J: Haven’t we been over this already? YES. But here’s where you might get jealous of me! By 11:30, the TV’s always changed over to David Letterman for his very own tradition, the Christmas Eve show! Dave’s Christmas Eve show always includes a visit from Jay Thomas to tell his incredible Lone Ranger story and participate in the QB challenge, involving a tree and a meatball. Yes, this is all true. Finally, the real reason you tuned in, Darlene Love spectacularly belts out “Christmas (Baby Please Come Home)” with Paul Shaffer, a rocking band, a wall of sound, and fresh snowflakes for all. It’s beautiful, though it’ll be bittersweet this year since, with Dave’s retirement, it’s the very last one. I guess change is in the air…
M: Right? Change has always been a part of our Christmas, but now my family is lucky if we can all be in the same country for the holidays. If we manage to be in town, we gather Christmas morning to open the gifts wrapped only 12 (or three) hours before, and that is when the real magic happens. It has nothing to do with the presents, or the heavy snowflakes drifting by the window, or even the lingering smell of Pillsbury Cinnamon rolls devoured only moments before. If we’re lucky, my entire pajama’ed family is all together in one room. My Dad who nails it with the Christmas gifts every year, my Mom who can make any place feel like home, my two older brothers who dread mornings but still manage to make it up for gift-opening, and my sisters who are regularly found in countries on the other side of the planet are all together for this one day. We’re all watching each other open gifts and smile with glee, or grimace with embarrassment (thanks for the underwear Mom). We share in this moment together.
J: I think of these Christmas Eve traditions often during the year, but once I got married and my family doubled in size, I discovered that there would be many new traditions in my life, ones that had been around long before me and that I’d join without a moment’s thought.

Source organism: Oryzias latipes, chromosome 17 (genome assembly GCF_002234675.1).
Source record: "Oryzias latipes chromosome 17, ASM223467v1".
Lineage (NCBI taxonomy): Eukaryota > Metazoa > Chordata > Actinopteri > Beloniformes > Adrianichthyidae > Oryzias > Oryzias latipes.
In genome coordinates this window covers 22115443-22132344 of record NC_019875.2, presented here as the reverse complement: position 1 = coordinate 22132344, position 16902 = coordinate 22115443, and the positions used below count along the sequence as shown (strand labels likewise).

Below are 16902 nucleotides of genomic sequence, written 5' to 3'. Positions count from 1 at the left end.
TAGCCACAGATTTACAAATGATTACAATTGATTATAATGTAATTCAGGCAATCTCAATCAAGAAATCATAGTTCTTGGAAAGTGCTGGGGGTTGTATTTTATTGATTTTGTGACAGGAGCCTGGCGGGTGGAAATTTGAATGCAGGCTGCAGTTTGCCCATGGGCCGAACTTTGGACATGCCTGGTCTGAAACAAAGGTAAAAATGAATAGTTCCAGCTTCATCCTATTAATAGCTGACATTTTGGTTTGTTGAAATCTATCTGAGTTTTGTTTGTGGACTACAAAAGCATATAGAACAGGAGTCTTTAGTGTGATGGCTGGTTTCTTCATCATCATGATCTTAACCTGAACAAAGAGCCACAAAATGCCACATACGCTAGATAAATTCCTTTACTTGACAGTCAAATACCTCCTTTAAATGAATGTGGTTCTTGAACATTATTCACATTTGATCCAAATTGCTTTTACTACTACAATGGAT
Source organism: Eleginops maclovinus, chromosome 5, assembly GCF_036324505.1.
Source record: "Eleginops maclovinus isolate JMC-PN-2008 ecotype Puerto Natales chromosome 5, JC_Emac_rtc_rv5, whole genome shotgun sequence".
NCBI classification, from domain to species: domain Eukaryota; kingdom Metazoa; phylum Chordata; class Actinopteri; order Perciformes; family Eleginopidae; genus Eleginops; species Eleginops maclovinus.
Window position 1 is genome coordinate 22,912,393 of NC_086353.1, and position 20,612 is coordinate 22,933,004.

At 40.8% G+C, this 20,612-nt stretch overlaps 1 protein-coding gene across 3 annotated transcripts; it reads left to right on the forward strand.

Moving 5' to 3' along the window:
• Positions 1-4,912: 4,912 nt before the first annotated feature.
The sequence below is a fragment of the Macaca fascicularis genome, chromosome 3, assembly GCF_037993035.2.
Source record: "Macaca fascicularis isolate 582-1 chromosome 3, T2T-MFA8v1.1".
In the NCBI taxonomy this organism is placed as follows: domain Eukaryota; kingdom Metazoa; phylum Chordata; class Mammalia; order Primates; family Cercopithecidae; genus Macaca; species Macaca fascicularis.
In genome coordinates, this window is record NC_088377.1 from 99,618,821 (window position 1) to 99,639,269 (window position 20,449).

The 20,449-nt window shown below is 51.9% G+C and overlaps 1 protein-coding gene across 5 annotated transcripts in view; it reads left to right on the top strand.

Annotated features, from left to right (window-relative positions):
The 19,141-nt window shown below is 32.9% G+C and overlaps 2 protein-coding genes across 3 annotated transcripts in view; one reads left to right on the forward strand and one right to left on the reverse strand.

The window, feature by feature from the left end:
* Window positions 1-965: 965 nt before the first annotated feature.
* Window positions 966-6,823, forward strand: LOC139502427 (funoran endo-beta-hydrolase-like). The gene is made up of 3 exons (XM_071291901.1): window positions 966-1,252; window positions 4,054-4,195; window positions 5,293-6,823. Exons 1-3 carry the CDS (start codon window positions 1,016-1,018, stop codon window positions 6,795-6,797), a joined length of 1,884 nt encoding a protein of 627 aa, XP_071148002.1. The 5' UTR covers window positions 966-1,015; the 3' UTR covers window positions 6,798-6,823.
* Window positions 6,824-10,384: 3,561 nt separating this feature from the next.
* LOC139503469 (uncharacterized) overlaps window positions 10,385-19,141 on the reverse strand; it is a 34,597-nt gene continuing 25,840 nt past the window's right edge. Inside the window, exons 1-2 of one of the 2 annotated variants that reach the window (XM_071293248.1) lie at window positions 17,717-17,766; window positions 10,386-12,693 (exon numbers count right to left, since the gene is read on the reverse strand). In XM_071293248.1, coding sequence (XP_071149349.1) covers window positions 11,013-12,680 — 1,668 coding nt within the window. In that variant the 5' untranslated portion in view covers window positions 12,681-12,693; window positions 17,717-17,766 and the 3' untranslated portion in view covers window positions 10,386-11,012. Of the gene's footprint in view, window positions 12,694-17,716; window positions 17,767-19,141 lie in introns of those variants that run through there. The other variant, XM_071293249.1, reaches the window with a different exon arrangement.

M: I know what you mean. I got married last November, so now it’s like my parents have six kids! (Terrifying.) This will be the first Christmas my husband will be in Minnesota with me, and I’m not sure how he’ll handle my family’s holiday-crazy. I’m not even sure what I’m getting everybody for Christmas, but here I am in Minnesota with my family, ready to do it all over again.
J: And here I am with my last Letterman and my last Christmas before my entire life becomes something different, change nipping at my heels. However, whether you’re doing the same thing you’ve done every year or discovering what new thing is around the corner, the sentiment behind all of this is the same. It’s about spending time with the people you love; the people who love you. It’s about finding that place where you feel safe and warm and happy. Where you can reflect on the year before you and the year that’s to come.
M: You’re right. Soon we’ll be watching the ball drop and I’ll look back on my year. A year of change, challenges, and chocolate chip cookies. I’ll look back and wonder how I made it. How did I navigate another year without a map? How could I know that the decisions I made this year would make 2015 my most exciting year yet? How did we get all those gifts wrapped? In the end, when I wonder what Christmas is all about as I look upon my family in their PJ’s, I don’t have to wonder for long.
J: Except sometimes, it’s just about Darlene Love.
M: That’s fair.